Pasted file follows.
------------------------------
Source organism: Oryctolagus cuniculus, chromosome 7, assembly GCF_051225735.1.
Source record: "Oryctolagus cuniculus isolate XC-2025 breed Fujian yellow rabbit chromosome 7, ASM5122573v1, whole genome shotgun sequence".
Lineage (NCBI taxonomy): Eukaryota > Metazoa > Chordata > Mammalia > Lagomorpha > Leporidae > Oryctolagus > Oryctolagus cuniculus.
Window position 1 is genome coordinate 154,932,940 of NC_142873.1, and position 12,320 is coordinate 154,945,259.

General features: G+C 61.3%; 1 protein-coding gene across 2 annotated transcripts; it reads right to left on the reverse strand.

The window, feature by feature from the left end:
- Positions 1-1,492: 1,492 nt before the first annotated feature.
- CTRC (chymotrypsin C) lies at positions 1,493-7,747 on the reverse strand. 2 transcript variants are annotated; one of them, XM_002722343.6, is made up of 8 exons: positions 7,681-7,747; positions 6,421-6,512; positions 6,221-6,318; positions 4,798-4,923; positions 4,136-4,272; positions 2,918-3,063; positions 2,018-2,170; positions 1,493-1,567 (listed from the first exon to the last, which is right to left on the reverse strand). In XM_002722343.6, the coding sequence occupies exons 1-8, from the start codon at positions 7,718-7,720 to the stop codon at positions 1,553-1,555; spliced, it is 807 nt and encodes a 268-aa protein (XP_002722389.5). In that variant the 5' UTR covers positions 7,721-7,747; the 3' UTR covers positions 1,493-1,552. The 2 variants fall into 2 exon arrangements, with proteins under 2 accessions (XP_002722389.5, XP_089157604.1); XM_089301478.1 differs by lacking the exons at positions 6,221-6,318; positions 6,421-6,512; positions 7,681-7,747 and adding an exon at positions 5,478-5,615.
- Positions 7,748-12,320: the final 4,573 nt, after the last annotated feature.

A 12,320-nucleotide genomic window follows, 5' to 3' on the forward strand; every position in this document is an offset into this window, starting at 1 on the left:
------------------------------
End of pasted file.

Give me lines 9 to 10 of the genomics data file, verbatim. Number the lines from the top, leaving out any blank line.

- Positions 7,748-12,320: the final 4,573 nt, after the last annotated feature.

A 12,320-nucleotide genomic window follows, 5' to 3' on the forward strand; every position in this document is an offset into this window, starting at 1 on the left: